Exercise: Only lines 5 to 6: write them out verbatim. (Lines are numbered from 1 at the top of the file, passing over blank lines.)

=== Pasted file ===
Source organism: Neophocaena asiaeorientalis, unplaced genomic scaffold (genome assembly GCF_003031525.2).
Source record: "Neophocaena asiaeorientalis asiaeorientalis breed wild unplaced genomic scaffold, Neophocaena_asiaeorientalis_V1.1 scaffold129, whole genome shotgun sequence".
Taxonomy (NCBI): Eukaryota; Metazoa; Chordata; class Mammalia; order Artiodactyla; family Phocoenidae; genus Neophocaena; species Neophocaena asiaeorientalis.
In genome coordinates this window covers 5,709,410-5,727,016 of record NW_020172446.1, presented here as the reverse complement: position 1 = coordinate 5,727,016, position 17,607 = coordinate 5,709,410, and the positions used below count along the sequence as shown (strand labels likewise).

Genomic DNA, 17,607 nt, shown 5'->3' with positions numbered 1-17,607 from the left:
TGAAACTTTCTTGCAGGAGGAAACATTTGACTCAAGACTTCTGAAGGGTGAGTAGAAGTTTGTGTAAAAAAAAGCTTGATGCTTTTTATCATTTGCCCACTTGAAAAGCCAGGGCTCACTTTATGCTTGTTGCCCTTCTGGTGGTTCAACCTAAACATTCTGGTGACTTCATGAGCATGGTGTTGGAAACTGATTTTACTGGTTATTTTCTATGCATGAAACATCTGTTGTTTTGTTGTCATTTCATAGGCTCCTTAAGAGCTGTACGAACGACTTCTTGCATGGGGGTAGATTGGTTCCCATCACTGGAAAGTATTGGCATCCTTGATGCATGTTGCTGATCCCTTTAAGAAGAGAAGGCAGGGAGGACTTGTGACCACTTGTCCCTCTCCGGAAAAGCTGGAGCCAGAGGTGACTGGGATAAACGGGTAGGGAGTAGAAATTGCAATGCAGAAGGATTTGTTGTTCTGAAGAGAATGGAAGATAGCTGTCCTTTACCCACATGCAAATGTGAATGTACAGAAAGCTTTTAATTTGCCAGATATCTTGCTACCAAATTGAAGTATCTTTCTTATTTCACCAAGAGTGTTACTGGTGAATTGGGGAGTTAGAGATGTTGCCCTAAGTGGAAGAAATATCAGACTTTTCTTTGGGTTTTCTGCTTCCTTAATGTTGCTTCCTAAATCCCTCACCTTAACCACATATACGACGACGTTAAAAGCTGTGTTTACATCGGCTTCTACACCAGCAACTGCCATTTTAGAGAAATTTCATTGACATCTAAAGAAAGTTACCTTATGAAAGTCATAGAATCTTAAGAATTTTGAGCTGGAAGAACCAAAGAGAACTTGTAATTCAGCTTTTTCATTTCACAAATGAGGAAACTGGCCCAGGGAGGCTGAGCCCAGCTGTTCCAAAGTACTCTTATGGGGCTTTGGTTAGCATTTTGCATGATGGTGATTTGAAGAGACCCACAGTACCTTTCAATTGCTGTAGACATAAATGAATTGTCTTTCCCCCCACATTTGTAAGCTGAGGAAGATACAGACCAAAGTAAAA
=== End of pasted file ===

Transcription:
Genomic DNA, 17,607 nt, shown 5'->3' with positions numbered 1-17,607 from the left:
TGAAACTTTCTTGCAGGAGGAAACATTTGACTCAAGACTTCTGAAGGGTGAGTAGAAGTTTGTGTAAAAAAAAGCTTGATGCTTTTTATCATTTGCCCACTTGAAAAGCCAGGGCTCACTTTATGCTTGTTGCCCTTCTGGTGGTTCAACCTAAACATTCTGGTGACTTCATGAGCATGGTGTTGGAAACTGATTTTACTGGTTATTTTCTATGCATGAAACATCTGTTGTTTTGTTGTCATTTCATAGGCTCCTTAAGAGCTGTACGAACGACTTCTTGCATGGGGGTAGATTGGTTCCCATCACTGGAAAGTATTGGCATCCTTGATGCATGTTGCTGATCCCTTTAAGAAGAGAAGGCAGGGAGGACTTGTGACCACTTGTCCCTCTCCGGAAAAGCTGGAGCCAGAGGTGACTGGGATAAACGGGTAGGGAGTAGAAATTGCAATGCAGAAGGATTTGTTGTTCTGAAGAGAATGGAAGATAGCTGTCCTTTACCCACATGCAAATGTGAATGTACAGAAAGCTTTTAATTTGCCAGATATCTTGCTACCAAATTGAAGTATCTTTCTTATTTCACCAAGAGTGTTACTGGTGAATTGGGGAGTTAGAGATGTTGCCCTAAGTGGAAGAAATATCAGACTTTTCTTTGGGTTTTCTGCTTCCTTAATGTTGCTTCCTAAATCCCTCACCTTAACCACATATACGACGACGTTAAAAGCTGTGTTTACATCGGCTTCTACACCAGCAACTGCCATTTTAGAGAAATTTCATTGACATCTAAAGAAAGTTACCTTATGAAAGTCATAGAATCTTAAGAATTTTGAGCTGGAAGAACCAAAGAGAACTTGTAATTCAGCTTTTTCATTTCACAAATGAGGAAACTGGCCCAGGGAGGCTGAGCCCAGCTGTTCCAAAGTACTCTTATGGGGCTTTGGTTAGCATTTTGCATGATGGTGATTTGAAGAGACCCACAGTACCTTTCAATTGCTGTAGACATAAATGAATTGTCTTTCCCCCCACATTTGTAAGCTGAGGAAGATACAGACCAAAGTAAAA